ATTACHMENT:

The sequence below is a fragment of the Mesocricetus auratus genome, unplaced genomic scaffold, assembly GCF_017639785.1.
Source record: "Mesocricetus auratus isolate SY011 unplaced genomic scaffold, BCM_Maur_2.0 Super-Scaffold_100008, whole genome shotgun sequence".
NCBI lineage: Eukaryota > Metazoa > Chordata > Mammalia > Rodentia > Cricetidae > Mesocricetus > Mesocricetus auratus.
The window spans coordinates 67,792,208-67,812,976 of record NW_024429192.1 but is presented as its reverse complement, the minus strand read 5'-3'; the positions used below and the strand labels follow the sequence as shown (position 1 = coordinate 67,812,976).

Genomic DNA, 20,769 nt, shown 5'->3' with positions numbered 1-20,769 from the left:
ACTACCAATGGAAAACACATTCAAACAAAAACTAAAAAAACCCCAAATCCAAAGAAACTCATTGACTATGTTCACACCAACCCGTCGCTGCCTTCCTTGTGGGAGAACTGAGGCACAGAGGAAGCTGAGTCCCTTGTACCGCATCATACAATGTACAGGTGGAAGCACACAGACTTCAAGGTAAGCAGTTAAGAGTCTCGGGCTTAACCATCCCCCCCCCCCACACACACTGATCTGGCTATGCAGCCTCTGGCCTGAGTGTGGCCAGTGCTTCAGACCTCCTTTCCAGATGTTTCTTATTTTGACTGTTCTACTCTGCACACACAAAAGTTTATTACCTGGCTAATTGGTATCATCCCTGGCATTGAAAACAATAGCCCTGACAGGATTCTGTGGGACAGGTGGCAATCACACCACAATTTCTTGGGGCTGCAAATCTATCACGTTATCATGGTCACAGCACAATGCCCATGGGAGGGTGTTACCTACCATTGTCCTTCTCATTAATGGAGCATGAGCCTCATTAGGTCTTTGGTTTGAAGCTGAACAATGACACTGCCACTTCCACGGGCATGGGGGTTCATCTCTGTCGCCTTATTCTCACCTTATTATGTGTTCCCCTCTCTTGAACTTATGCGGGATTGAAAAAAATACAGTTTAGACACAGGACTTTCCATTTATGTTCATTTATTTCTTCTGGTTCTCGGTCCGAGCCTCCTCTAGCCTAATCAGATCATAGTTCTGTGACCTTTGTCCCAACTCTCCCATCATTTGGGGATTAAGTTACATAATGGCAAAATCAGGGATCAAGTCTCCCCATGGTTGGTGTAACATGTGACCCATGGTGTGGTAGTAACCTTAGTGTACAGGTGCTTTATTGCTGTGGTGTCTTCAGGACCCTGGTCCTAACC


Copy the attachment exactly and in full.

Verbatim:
The sequence below is a fragment of the Mesocricetus auratus genome, unplaced genomic scaffold, assembly GCF_017639785.1.
Source record: "Mesocricetus auratus isolate SY011 unplaced genomic scaffold, BCM_Maur_2.0 Super-Scaffold_100008, whole genome shotgun sequence".
NCBI lineage: Eukaryota > Metazoa > Chordata > Mammalia > Rodentia > Cricetidae > Mesocricetus > Mesocricetus auratus.
The window spans coordinates 67,792,208-67,812,976 of record NW_024429192.1 but is presented as its reverse complement, the minus strand read 5'-3'; the positions used below and the strand labels follow the sequence as shown (position 1 = coordinate 67,812,976).

Genomic DNA, 20,769 nt, shown 5'->3' with positions numbered 1-20,769 from the left:
ACTACCAATGGAAAACACATTCAAACAAAAACTAAAAAAACCCCAAATCCAAAGAAACTCATTGACTATGTTCACACCAACCCGTCGCTGCCTTCCTTGTGGGAGAACTGAGGCACAGAGGAAGCTGAGTCCCTTGTACCGCATCATACAATGTACAGGTGGAAGCACACAGACTTCAAGGTAAGCAGTTAAGAGTCTCGGGCTTAACCATCCCCCCCCCCCACACACACTGATCTGGCTATGCAGCCTCTGGCCTGAGTGTGGCCAGTGCTTCAGACCTCCTTTCCAGATGTTTCTTATTTTGACTGTTCTACTCTGCACACACAAAAGTTTATTACCTGGCTAATTGGTATCATCCCTGGCATTGAAAACAATAGCCCTGACAGGATTCTGTGGGACAGGTGGCAATCACACCACAATTTCTTGGGGCTGCAAATCTATCACGTTATCATGGTCACAGCACAATGCCCATGGGAGGGTGTTACCTACCATTGTCCTTCTCATTAATGGAGCATGAGCCTCATTAGGTCTTTGGTTTGAAGCTGAACAATGACACTGCCACTTCCACGGGCATGGGGGTTCATCTCTGTCGCCTTATTCTCACCTTATTATGTGTTCCCCTCTCTTGAACTTATGCGGGATTGAAAAAAATACAGTTTAGACACAGGACTTTCCATTTATGTTCATTTATTTCTTCTGGTTCTCGGTCCGAGCCTCCTCTAGCCTAATCAGATCATAGTTCTGTGACCTTTGTCCCAACTCTCCCATCATTTGGGGATTAAGTTACATAATGGCAAAATCAGGGATCAAGTCTCCCCATGGTTGGTGTAACATGTGACCCATGGTGTGGTAGTAACCTTAGTGTACAGGTGCTTTATTGCTGTGGTGTCTTCAGGACCCTGGTCCTAACC